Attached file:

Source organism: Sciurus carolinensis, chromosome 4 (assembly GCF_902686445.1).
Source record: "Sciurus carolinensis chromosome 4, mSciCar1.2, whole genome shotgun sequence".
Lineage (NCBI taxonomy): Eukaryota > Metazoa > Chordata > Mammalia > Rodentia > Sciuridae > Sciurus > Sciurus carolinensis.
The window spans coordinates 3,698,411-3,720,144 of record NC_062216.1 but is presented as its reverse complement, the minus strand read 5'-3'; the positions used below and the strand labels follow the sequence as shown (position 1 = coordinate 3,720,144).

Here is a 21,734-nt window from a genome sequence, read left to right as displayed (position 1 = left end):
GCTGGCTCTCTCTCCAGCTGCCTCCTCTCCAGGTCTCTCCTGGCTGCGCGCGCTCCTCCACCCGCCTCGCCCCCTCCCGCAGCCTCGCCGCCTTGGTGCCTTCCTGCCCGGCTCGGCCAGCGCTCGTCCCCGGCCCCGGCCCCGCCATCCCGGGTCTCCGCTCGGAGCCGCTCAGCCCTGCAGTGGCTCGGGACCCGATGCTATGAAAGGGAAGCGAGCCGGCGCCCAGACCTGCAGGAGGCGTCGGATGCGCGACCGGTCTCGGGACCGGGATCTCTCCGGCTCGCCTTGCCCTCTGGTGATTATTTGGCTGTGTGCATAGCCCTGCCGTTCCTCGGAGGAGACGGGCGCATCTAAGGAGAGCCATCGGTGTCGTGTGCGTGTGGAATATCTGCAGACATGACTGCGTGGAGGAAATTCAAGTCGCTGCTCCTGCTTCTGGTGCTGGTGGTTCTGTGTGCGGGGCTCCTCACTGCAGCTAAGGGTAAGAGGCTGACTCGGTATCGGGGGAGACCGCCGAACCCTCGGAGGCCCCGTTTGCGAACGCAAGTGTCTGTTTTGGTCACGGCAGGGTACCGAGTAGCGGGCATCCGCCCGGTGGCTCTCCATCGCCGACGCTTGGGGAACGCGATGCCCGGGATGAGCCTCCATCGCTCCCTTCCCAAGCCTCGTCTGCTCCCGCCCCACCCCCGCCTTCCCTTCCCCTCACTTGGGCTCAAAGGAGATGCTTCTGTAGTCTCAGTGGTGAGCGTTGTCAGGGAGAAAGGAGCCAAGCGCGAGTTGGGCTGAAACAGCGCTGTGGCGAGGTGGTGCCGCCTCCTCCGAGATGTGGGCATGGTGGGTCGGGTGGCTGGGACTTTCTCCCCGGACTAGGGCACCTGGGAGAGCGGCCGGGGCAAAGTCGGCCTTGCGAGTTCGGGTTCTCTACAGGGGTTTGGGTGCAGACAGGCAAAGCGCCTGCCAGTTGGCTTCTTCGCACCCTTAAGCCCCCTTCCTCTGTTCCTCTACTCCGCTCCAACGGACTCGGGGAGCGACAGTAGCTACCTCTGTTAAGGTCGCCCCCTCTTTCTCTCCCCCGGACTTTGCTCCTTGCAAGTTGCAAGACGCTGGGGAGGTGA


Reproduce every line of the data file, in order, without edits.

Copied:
Source organism: Sciurus carolinensis, chromosome 4 (assembly GCF_902686445.1).
Source record: "Sciurus carolinensis chromosome 4, mSciCar1.2, whole genome shotgun sequence".
Lineage (NCBI taxonomy): Eukaryota > Metazoa > Chordata > Mammalia > Rodentia > Sciuridae > Sciurus > Sciurus carolinensis.
The window spans coordinates 3,698,411-3,720,144 of record NC_062216.1 but is presented as its reverse complement, the minus strand read 5'-3'; the positions used below and the strand labels follow the sequence as shown (position 1 = coordinate 3,720,144).

Here is a 21,734-nt window from a genome sequence, read left to right as displayed (position 1 = left end):
GCTGGCTCTCTCTCCAGCTGCCTCCTCTCCAGGTCTCTCCTGGCTGCGCGCGCTCCTCCACCCGCCTCGCCCCCTCCCGCAGCCTCGCCGCCTTGGTGCCTTCCTGCCCGGCTCGGCCAGCGCTCGTCCCCGGCCCCGGCCCCGCCATCCCGGGTCTCCGCTCGGAGCCGCTCAGCCCTGCAGTGGCTCGGGACCCGATGCTATGAAAGGGAAGCGAGCCGGCGCCCAGACCTGCAGGAGGCGTCGGATGCGCGACCGGTCTCGGGACCGGGATCTCTCCGGCTCGCCTTGCCCTCTGGTGATTATTTGGCTGTGTGCATAGCCCTGCCGTTCCTCGGAGGAGACGGGCGCATCTAAGGAGAGCCATCGGTGTCGTGTGCGTGTGGAATATCTGCAGACATGACTGCGTGGAGGAAATTCAAGTCGCTGCTCCTGCTTCTGGTGCTGGTGGTTCTGTGTGCGGGGCTCCTCACTGCAGCTAAGGGTAAGAGGCTGACTCGGTATCGGGGGAGACCGCCGAACCCTCGGAGGCCCCGTTTGCGAACGCAAGTGTCTGTTTTGGTCACGGCAGGGTACCGAGTAGCGGGCATCCGCCCGGTGGCTCTCCATCGCCGACGCTTGGGGAACGCGATGCCCGGGATGAGCCTCCATCGCTCCCTTCCCAAGCCTCGTCTGCTCCCGCCCCACCCCCGCCTTCCCTTCCCCTCACTTGGGCTCAAAGGAGATGCTTCTGTAGTCTCAGTGGTGAGCGTTGTCAGGGAGAAAGGAGCCAAGCGCGAGTTGGGCTGAAACAGCGCTGTGGCGAGGTGGTGCCGCCTCCTCCGAGATGTGGGCATGGTGGGTCGGGTGGCTGGGACTTTCTCCCCGGACTAGGGCACCTGGGAGAGCGGCCGGGGCAAAGTCGGCCTTGCGAGTTCGGGTTCTCTACAGGGGTTTGGGTGCAGACAGGCAAAGCGCCTGCCAGTTGGCTTCTTCGCACCCTTAAGCCCCCTTCCTCTGTTCCTCTACTCCGCTCCAACGGACTCGGGGAGCGACAGTAGCTACCTCTGTTAAGGTCGCCCCCTCTTTCTCTCCCCCGGACTTTGCTCCTTGCAAGTTGCAAGACGCTGGGGAGGTGA